Marion County approves $100 million solar farm mission close to Dunnellon

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Carlos E. Medina

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Marion County’s first solar farm project will move forward after the County Commission gave the go-ahead Tuesday to enable the facility on 1,100 acres of agricultural land near Dunnellon.

Riviera Beach’s Renewable Management Services unveiled the $ 100 million Dunnellon Farms Solar project during the Marion County Commission planning and zoning meeting Tuesday.

After lengthy questions about everything from the size of the wildlife openings in fences to the hurricane resistance of solar panels, the commission voted 5-0 in favor of granting a special permit.

The company plans to build a 74.9 megawatt solar array on the land next to the Withlacoochee River. While part of the property is in Citrus County, the solar panels in the town of Dunnellon and Marion Counties would take up about 300 acres.

Stacie Corbett, an attorney who represents Ronald and Sarah Cannon, said the couple were concerned about the impact of the project on their property value. The cannons own nearly 600 acres off the planned facility.

However, Corbett cited no evidence that similar projects had negatively impacted neighboring property values. John Taylor, director of project development for Renewable Management Services, also ignored concerns about property value, but noted that the facility would generate more tax revenue than it would if it remained agricultural.

Recently, the Alachua County Commission turned down a proposal for a 643-acre solar farm near Archer on concerns that it could affect property values. The commissioners voted 3-2 against the project.

Taylor said the facility will not cause long-term changes to the property.

The system uses no water, produces no emissions and works automatically, so that no on-site employees are required. The only time people will be on site are maintenance and quarterly inspections, Taylor said.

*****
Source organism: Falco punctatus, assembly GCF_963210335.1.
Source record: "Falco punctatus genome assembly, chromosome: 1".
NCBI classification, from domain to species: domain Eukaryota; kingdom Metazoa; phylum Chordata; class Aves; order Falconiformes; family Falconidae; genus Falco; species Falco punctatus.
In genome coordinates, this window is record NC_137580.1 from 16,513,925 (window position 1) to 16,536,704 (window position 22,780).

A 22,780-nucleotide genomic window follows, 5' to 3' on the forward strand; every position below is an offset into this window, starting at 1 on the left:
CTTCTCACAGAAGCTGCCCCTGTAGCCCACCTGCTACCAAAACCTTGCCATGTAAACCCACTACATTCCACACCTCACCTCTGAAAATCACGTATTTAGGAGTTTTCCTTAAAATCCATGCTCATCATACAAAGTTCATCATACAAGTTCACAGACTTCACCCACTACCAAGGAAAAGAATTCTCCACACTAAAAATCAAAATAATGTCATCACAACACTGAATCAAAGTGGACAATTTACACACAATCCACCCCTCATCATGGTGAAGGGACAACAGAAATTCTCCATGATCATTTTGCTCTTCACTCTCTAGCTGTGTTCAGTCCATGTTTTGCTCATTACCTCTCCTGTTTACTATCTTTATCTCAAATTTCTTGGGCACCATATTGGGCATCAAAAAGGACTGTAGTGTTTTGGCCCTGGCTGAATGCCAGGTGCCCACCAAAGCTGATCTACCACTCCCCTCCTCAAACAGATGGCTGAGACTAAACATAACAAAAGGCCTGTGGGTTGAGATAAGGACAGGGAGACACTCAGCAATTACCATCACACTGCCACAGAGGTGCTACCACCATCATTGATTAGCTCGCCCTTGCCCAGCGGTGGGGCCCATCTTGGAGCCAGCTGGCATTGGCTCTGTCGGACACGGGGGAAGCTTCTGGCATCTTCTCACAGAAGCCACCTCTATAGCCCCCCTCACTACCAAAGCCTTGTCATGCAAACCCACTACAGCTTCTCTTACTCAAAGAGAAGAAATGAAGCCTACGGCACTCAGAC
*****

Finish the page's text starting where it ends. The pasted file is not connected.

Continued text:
There are also no noisy machines on the property.

The only noise that is made comes from fans on four devices that are on the property.

“It’s not a new technology anymore. There are currently 85,000 megawatts installed in the US. I know it’s new to us in Florida,” said Taylor.

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The construction consists of installing fences around the area of ​​the solar modules and countersinking galvanized steel rods into the ground to mount the modules.

“This has no impact on the floodplains. When it comes to decommissioning, just pull out the steel poles and bring the land back to its original state,” said Taylor, adding that the Florida Department of Environment has already given approval for the plan have.

The poles are driven 6 feet into the earth, leaving 14 feet above the surface. Taylor said the systems could handle winds of 130 mph and trees and bushes would surround the slab field and obscure it from view.

“Since it is not a harmful use, I cannot imagine that it would adversely affect the neighboring property,” said Commission Chairperson Kathy Bryant.

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The project also still has a lot to do with approval. Companies like Renewable Management Services lay the foundation for the project and then work with a utility to fund the expansion. You do not currently have a contract with a utility company.

If successful, the power plant could go into operation sometime between 2022 and 2023.

Kingston Properties currently owns the land for the proposed location. Kingston is tied to William Stavola. Kingston bought the property from MJ Stavola Farms in 2007 for nearly $ 5 million.

Taylor said the proposed facility is located near a substation in the area that has the capacity for more electricity. Once the plant is up and running, it could produce enough energy to power 15,000 households.

– Contact Carlos E. Medina at cmedina@starbanner.com or 352-234-4787

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